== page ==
Researchers say burning methods that date back thousands of years must be adapted to today's landscape

When Indigenous fire practitioner Victor Steffensen walked outside his house in far north Queensland this week he felt a sense of dread.

"I look into the sky and I see the misty haze coming up from down south all through the landscape," he said.

"You can see the ashes on the air, landing on the trees up here and it's like a mourning for the country.

"When we walk outside and we get that sort of feeling … we know something is wrong."

A year ago, while conducting workshops in southern Queensland and northern New South Wales, Mr Steffensen predicted the crisis that has now killed three people and destroyed at least 25 homes.

"I was looking at it and thinking 'this is a timebomb, it's going to go off'," he said.

Fear of fire at the heart of 'mismanagement'

Mr Steffensen has been teaching traditional Indigenous burning practices for the past two decades.
He said this week's bushfire crisis sent a clear message to politicians that current land management practices are not working.

"We can't keep doing this," he said.

"It's really frustrating to see country get torched like that when you know they're not doing anything about it."

Mr Steffensen said the dangerous conditions resulted from a build up of fuel loads and decades of mismanagement.

"People are too scared to burn because of how dry it is," he said.

"There is grasses that are up to the roof and landscapes that have no vegetation except for large amounts of rubbish.

"The bottom line is that we need to start looking after the landscape."

New sector to draw on ancient methods

Mr Steffensen called on the State and Federal Governments to establish a new workforce dedicated to managing land and fuel loads through the use of traditional ecological knowledge.

"We need a whole other division of people out there looking after the land," he said.

"People need to be on country. Looking after the land is a full time job, not a seasonal job.

"A fire practitioner of the future is going to be full time."

Mr Steffensen said the new sector could employ Indigenous and non-Indigenous people and exist in conjunction with emergency fire services.

"We need our firefighters, we praise our firefighters that help those communities and they're needed into the future," he said.

"But we also need the land managers, we can't just throw it all on the weight of one department"

University of Tasmania professor of fire science David Bowman said Indigenous fire practices could play an important role in land management systems of the future, but they would need to be adapted to suit the current times.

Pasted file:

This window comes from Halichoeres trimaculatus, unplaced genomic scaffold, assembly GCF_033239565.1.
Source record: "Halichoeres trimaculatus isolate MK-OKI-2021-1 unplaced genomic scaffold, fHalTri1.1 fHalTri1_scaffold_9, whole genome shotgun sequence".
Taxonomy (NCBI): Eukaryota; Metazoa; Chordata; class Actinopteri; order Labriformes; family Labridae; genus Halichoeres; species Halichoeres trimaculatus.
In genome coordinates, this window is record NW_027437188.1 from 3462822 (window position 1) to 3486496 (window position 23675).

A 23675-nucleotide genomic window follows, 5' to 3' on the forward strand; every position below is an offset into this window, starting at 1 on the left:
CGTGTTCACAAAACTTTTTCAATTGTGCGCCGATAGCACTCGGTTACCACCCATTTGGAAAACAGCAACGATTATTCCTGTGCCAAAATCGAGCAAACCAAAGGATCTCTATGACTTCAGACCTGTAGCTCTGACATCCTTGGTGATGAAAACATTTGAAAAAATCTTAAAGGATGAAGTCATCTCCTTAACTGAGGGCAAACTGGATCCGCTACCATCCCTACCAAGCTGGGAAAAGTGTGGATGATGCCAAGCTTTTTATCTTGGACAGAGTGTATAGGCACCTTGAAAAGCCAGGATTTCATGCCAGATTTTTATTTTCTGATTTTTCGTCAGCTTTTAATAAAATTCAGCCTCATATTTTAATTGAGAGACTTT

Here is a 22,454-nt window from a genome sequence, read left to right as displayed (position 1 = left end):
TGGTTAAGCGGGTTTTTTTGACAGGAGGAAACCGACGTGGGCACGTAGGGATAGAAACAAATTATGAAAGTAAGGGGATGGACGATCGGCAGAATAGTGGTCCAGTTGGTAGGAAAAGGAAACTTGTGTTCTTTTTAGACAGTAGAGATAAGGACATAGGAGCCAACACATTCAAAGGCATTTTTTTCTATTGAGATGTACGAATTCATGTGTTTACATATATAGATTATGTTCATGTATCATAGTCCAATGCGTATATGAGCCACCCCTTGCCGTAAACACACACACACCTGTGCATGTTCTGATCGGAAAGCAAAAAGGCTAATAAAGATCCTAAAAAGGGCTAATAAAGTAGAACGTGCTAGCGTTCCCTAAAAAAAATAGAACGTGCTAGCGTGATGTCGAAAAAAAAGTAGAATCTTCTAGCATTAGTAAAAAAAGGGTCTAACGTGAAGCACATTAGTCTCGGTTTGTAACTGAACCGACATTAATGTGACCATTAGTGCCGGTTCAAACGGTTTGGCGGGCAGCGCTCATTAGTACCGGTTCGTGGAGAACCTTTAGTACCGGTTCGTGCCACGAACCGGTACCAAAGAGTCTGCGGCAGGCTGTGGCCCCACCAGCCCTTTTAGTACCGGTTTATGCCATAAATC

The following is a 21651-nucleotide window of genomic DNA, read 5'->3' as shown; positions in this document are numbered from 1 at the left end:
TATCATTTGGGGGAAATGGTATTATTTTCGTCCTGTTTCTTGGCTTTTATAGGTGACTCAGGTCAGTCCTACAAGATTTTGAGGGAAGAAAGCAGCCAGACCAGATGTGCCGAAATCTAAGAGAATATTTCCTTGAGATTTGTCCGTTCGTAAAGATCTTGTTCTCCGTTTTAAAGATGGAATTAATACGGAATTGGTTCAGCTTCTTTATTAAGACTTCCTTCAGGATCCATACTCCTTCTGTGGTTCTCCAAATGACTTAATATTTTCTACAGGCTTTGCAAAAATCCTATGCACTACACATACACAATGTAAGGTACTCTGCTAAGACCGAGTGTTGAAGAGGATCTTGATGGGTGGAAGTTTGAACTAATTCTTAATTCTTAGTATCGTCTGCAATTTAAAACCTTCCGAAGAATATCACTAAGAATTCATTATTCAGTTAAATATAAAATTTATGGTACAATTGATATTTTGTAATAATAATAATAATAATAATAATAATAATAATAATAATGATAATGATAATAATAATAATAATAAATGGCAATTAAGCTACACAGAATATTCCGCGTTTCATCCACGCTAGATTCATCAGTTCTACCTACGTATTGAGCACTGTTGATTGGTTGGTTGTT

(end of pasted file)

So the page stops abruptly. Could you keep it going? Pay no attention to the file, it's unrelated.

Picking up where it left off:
"So many changes have occurred since 1975 … but we can take that knowledge and we can adapt it to suit our times," he said.

"The key message is that we can take the idea of humans using fire skilfully — we can manipulate vegetation, we can reduce fuel loads, we can sharpen fire boundaries."

What do Indigenous fire practices involve?

Mr Steffensen said burning was crucial way that Aboriginal and Torres Strait Islanders cared for the land.

He said it involved learning to read trees, soil types, wind conditions and developing an "intimate" relationship with the landscape.

"It's like a doctor. You're there at the country to look at a specific ecosystem," Mr Steffensen said.

"It's a whole complex system. I'm not saying that it's all easy.

"But what I am saying is that if they were all trained and we had a lot more of those practitioners out there we would find that we can burn a lot more country."

He said incorporating traditional burning practices into mainstream systems would result in more regular burning and reduced fuel loads.

Mr Steffensen said it also involved changing attitudes towards fire.

"This is a really sensitive issue," he said.

"For those who have gone through a trauma through these fires, it is very sensitive. I want to really acknowledge that. But at the end of the day I don't see fear — I see an opportunity.

"I see an opportunity for people to see hope, to have workshops to go to, to see smoke and know that it's a good fire that people are out on the land doing something about it."
source
"Give a man a fish, and he'll eat for a day. Give him a fishing rod, and he can feed himself. Alternatively, don't poison his fishing waters, abduct his great-grandparents into slavery, then turn up 400 years later on your fucking gap year talking a lot of shite about fish." - Frankie Boyle

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Re: Eastern Australia is on Fire

Post by Broomstick » 2019-11-16 07:06am

It's not that I don't care, but I confess my attention has been more focused on the impeachment hearings in my country and also flaming California - which has something in common with Australia on the issue of wildfire. The Natives there used to also used controlled burns and while their traditional methods did not eliminate all problems it did keep things under better control.